Mr Edward Betts

Profession: Radiographer

Registration Number: RA74731

Hearing Type: Final Hearing

Date and Time of hearing: 09:00 02/07/2018 End: 16:00 06/07/2018

Location: Health and Care Professions Council, 405 Kennington Road, London, SE11 4PT

Panel: Conduct and Competence Committee
Outcome: Not well founded

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Allegation

During the course of your employment as a Radiographer for Papworth

Hospital NHS Trust, you:

1. Refused to perform x-rays and/or were unwilling to perform x-rays as the sole radiographer on or around:

i) 28 October 2016; and/or

ii) 1 November 2016; and/or

iii) 3 November 2016; and/or

iv) 9 November 2016; and/or

v) 17 November 2016; and/or

vi) 18 November 2016.

2. On an unknown date in October or November 2016, demonstrated a reluctance to perform an x-ray for a post-operative patient, despite the patient experiencing oxygen desaturation and such request being authorised by a more senior radiographer.

3. Left your position in the radiology department unattended with patients waiting, on or around;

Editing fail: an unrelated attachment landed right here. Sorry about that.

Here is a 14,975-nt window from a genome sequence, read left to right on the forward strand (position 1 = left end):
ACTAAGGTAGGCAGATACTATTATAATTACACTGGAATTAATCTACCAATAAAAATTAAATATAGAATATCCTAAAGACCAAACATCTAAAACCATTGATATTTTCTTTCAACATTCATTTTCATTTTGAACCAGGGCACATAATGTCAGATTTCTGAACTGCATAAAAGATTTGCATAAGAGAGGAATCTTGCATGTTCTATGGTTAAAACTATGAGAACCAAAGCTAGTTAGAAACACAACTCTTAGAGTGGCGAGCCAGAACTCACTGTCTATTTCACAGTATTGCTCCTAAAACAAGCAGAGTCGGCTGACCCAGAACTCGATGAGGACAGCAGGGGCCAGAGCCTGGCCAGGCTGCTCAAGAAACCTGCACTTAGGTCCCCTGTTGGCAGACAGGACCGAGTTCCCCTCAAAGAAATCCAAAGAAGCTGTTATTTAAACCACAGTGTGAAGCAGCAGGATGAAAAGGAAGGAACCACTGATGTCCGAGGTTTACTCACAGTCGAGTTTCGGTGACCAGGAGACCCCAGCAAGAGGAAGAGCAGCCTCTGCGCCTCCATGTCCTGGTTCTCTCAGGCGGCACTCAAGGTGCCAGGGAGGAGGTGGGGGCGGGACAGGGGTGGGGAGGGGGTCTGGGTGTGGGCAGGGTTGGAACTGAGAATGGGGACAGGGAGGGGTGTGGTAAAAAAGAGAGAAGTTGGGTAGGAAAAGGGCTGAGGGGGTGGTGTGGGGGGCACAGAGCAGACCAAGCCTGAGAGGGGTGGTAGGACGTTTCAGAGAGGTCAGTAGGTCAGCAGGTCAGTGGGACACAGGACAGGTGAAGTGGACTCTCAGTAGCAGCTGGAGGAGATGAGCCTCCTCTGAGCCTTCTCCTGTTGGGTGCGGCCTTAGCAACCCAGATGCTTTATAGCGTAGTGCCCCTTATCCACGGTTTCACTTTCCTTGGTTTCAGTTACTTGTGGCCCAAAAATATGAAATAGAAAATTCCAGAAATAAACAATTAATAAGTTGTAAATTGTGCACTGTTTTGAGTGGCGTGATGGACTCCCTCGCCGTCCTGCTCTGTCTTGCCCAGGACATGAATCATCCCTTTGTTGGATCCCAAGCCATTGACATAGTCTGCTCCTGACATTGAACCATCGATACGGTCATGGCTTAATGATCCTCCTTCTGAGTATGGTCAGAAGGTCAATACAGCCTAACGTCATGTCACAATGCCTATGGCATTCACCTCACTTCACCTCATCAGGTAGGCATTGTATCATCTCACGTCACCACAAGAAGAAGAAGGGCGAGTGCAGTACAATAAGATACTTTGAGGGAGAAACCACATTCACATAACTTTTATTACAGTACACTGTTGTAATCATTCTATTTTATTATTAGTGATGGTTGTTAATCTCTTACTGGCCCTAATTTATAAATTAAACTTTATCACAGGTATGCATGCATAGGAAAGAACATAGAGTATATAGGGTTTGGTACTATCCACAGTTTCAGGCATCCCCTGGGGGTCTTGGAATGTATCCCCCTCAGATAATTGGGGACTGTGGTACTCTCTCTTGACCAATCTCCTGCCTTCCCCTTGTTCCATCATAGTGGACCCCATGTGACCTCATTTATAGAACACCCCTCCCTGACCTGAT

i) 1 November 2016 and/or

ii) 3 November 2016.

4. During October and/or November 2016, unnecessarily queried and/or repeatedly checked information on x-ray requests.

5. The matters set out in paragraphs 1 - 4 constitute misconduct and/or lack of competence.

6. By reason of your misconduct and/or lack of competence your fitness to practise is impaired.

Finding

Preliminary Matters

1. An application was made and subsequently granted in relation to a matter pertaining to the Registrant’s health being heard in private session.

2. At the commencement of the hearing Mr Ferson on behalf of the HCPC informed the Panel that one of the witnesses in this matter, Mr Paul Mitchell, was himself subject to HCPC Fitness to Practise proceedings and that his final hearing was also being heard this week. The Panel note that Mr Mitchell would not be giving oral evidence in the case of the Registrant however the Panel were advised that the matters faced Mr Mitchell may become relevant to them later in considering the weight to be attached to his evidence.

Background

3. The Registrant, Edward Betts, worked at Papworth Hospital NHS Trust (“the hospital”) as a Radiographer in the Radiology department from 5 September to 21 November 2016, when he resigned.